Media and Public Relations: March 2008 Archives

Beijing is facing a damned-if-you-do, damned-if-you-don't scenario right now in southern Africa, and one that threatens to bring more heat on a central Chinese government already struggling to paint a positive image of itself in the midst of international criticism over the situation in Tibet. At issue is the election in Zimbabwe.


Zimbabwe Flag.jpg

As it stands now, the people of Zimbabwe are waiting to find out whether President Robert Mugabe's ZANU-PF will maintain its 28 year hold on power, or whether the opposition Movement for Democratic Change (MDC) will take over. Governments the world over are watching this situation quite closely, and none more than Zimbabwe's largest investor, China. But rather than having any sort of concern over losing investment in Zimbabwe, the central government is most likely concerned about what a Mugabe win will do when it comes to public relations on the international stage.

In the lead up to the British handover of Zimbabwe back to its people in 1980, two Marxist factions within the country warred with one another for ultimate supremacy. The then-Soviet Union backed the Zimbabwe African People's Union (ZAPU), while China put its support behind Mugabe's Zimbabwe African National Union (ZANU). China bet on the right horse, with Mugabe's ZANU sweeping into power in the 1980 elections. From that point on, the Chinese government has been one of Mr. Mugabe's strongest supporters, and continues to heap aide and investment into his country, despite numerous sanctions levied against the Zimbabwean government over alleged human rights abuses. As such, these elections in Zimbabwe this weekend couldn't have come at a worse time for China.

Many observers believe that Mr. Mugabe will not release his grip on power, even if the polls show that the MDC has won victory. Thumbnail image for Mugabe voting.jpg And, given previous election controversy in Zimbabwe, even if Mr. Mugabe's ZANU-PF does win, it's highly likely that the results of the vote will be condemned by the majority of the international community, given consistent allegations of vote rigging. Hence the bad PR situation Beijing finds itself in.

If Mr. Mugabe is declared the winner, Beijing will be obligated to sanctify the election results and continue to throw its support behind Mr. Mugabe's government, which will fly in the face of the vast majority of the international community, and will give more fuel for those who would use China's actions as a reason to boycott the Olympics. If Mr. Mugabe loses, but still maintains power, Beijing will be called to the carpet to justify allowing Chinese companies to continue to do business in a country with an illegitimate government.

Tsvangirai voting.jpg The best case scenario for Beijing is the election and safe transition of power to Morgan Tsvangirai and his MDC. Whether or not that will happen is anyone's guess over the coming hours and days. If it does, the CPC might lose an ideological partner, but will avoid giving more political ammunition for the anti-China ideologues around the world.

By Hugh Jorgen

I'm no angel; my parents will regrettably attest to that. Taking the family car out for a late-night joy ride when I was 12 years old and getting caught by the cops was probably one of the higher profile moments of my childhood that will forever exclude me from owning my own pair of wings. But if I had to describe myself as either a bad boy or a nice guy, I guess I'd have to put a tentative checkmark in the box next to the latter. So I was somewhat heartened to come across this article on a Harvard University study. This is another one of those "human nature" experiments that tests our innate tendencies toward niceness or nastiness, punishment or rewards. In this particular experiment, researcher Howard Nowak focused on human behavior in brinkmanship-style situations. Essentially, his findings indicate that punishment by adversaries may not be as effective as incentives. More interestingly, adversaries who lean toward offering incentives tend to get what they want. In other words, nice guys do finish first.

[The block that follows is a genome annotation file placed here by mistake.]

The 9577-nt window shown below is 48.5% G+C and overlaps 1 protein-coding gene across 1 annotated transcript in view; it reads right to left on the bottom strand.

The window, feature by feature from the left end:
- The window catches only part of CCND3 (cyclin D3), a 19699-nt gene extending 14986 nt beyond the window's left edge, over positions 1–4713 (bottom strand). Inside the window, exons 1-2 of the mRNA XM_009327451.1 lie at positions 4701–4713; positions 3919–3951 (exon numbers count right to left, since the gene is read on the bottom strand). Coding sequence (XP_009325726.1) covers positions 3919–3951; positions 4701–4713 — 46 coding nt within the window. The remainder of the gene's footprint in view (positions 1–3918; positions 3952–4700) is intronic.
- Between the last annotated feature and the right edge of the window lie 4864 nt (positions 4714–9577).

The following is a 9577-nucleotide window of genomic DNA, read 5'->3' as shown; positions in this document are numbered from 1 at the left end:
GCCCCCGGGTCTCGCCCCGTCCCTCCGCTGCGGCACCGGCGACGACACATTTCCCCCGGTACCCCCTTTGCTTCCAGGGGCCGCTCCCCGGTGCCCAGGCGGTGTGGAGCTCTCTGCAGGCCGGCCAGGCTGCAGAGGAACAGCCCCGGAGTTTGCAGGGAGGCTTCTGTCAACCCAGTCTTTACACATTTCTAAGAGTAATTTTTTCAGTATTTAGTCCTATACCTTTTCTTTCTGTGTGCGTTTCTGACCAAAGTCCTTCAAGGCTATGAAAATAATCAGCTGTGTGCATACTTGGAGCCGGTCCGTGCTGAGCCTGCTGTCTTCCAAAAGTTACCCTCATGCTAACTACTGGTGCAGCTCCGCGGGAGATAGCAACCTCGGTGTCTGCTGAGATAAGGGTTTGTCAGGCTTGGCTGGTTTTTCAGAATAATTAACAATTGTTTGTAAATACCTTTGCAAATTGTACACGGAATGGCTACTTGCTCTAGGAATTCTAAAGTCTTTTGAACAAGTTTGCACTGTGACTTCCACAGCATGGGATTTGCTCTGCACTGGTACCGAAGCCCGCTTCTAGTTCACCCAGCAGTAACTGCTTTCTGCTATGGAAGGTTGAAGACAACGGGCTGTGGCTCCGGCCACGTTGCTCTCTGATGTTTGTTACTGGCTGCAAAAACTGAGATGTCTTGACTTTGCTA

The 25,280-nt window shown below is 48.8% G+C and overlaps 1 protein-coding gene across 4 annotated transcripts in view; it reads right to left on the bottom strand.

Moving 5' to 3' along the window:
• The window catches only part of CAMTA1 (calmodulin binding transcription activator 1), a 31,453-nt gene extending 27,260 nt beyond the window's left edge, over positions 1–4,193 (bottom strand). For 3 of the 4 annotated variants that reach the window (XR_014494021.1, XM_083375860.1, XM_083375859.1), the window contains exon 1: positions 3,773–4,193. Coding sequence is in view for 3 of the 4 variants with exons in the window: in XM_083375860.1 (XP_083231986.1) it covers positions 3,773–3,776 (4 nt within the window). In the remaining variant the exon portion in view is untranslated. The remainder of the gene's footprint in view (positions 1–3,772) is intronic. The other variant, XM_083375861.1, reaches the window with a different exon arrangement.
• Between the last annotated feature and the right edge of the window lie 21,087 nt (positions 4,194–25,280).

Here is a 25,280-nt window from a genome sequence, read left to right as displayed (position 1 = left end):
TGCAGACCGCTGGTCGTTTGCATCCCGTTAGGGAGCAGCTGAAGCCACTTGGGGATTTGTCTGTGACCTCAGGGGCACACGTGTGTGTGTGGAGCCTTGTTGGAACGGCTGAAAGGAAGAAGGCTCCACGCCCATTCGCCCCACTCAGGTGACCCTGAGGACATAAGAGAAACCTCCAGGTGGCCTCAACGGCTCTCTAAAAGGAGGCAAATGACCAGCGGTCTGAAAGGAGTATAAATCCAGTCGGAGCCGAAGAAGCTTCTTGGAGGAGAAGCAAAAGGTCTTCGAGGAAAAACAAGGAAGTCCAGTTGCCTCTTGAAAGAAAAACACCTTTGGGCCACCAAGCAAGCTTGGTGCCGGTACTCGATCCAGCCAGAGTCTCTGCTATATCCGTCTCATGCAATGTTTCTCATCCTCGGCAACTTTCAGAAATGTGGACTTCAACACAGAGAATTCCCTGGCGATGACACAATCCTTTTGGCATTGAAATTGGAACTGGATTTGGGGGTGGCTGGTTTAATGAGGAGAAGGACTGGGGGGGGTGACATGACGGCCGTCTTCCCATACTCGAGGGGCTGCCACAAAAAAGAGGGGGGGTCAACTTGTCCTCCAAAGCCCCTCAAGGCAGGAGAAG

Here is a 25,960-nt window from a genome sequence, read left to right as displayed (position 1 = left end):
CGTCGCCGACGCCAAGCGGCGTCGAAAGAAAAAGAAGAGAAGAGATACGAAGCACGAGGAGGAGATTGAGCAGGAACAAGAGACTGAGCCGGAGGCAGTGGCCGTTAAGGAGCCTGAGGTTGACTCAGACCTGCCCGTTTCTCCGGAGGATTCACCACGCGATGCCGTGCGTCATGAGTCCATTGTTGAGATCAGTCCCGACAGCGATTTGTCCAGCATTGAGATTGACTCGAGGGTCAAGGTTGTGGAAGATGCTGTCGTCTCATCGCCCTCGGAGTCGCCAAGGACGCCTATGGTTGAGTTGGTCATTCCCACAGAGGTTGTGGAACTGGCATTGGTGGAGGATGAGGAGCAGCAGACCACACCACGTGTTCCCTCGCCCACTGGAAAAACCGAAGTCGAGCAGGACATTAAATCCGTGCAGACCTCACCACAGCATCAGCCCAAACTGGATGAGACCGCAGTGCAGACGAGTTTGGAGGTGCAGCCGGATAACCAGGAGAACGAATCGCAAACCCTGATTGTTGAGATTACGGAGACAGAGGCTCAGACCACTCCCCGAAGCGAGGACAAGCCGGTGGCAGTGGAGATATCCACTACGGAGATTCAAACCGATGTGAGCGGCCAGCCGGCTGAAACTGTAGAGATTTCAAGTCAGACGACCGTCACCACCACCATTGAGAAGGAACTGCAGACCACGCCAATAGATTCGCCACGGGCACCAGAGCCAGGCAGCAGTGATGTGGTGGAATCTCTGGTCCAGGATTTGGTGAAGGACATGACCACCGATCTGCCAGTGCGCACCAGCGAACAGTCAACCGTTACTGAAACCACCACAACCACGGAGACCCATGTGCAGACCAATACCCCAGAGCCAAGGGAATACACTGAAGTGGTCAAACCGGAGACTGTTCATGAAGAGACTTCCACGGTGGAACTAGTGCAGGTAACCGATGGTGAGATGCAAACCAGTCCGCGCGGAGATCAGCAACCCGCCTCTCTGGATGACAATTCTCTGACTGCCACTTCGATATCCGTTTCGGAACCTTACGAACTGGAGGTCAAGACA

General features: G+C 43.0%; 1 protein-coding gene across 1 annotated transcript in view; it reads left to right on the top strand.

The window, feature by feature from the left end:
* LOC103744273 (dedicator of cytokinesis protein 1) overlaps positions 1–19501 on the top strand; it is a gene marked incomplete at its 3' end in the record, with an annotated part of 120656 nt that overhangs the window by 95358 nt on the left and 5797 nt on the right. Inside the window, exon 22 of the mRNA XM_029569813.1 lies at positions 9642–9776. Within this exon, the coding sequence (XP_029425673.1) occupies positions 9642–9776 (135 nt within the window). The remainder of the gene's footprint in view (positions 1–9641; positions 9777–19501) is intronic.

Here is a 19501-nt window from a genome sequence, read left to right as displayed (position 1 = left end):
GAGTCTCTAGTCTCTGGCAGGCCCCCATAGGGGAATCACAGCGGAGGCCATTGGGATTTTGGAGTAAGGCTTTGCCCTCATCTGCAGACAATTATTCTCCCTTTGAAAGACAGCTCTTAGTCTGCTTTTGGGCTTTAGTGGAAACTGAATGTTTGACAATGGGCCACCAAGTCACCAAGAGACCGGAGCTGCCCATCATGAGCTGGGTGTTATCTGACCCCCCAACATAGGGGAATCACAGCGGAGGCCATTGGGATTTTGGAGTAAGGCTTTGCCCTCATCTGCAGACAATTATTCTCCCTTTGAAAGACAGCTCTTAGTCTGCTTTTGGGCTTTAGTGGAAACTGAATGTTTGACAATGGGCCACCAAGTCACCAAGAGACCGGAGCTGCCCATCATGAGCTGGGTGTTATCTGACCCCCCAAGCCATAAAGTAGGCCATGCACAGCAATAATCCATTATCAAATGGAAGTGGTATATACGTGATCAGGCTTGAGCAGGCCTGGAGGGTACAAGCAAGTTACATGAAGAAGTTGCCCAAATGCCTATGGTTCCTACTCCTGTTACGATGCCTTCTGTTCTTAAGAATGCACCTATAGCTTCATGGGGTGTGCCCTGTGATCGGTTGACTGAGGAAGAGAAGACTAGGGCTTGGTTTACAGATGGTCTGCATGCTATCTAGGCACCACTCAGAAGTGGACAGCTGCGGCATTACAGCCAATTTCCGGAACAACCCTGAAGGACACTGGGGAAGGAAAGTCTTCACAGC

It's with this tiny bit of scientific enlightenment that I dare to draw a parallel with the current Tibet conflict in an attempt to glimpse the big picture. In this case, the game would be the "Court of Public Opinion" and the players are obviously native Tibetans vs. the Chinese government. In my humble opinion, regardless of what the magnitude of these protests is or the reason behind them, the Chinese government has lost this round. There are plenty of deep-seated, historical reasons for the protests and the debate continues about who the real victims are. But in a wider context, the reasons for the unrest may not be as important right now as the results of it. The reality is that the damage has been done. Those results, and the opinions and sentiments of the international community, stem, in large part, from credibility - and China's central government has been running low on that for a long time.

Credibility is something that takes a long time to earn, and, like trust, can be lost in an instant. But credibility, and having more of it than your adversary, comes in extremely handy in the court of public opinion. It can make the difference in swaying public opinion in your favor. The Dalai Lama, for instance, has for decades built up vast amounts of international credibility. For starters, he does not and never has advocated violence. He is charismatic and inspirational. He is a man of peace and compassion whose message of mutual respect has been embraced by people and governments from around the world. He welcomes other points of view. He does not seek independence for Tibet. He has repeatedly stated he only seeks a degree of autonomy for Tibet. The Dalai Lama meets with world leaders and average people regularly and - more importantly- he speaks to them in words and language they can understand.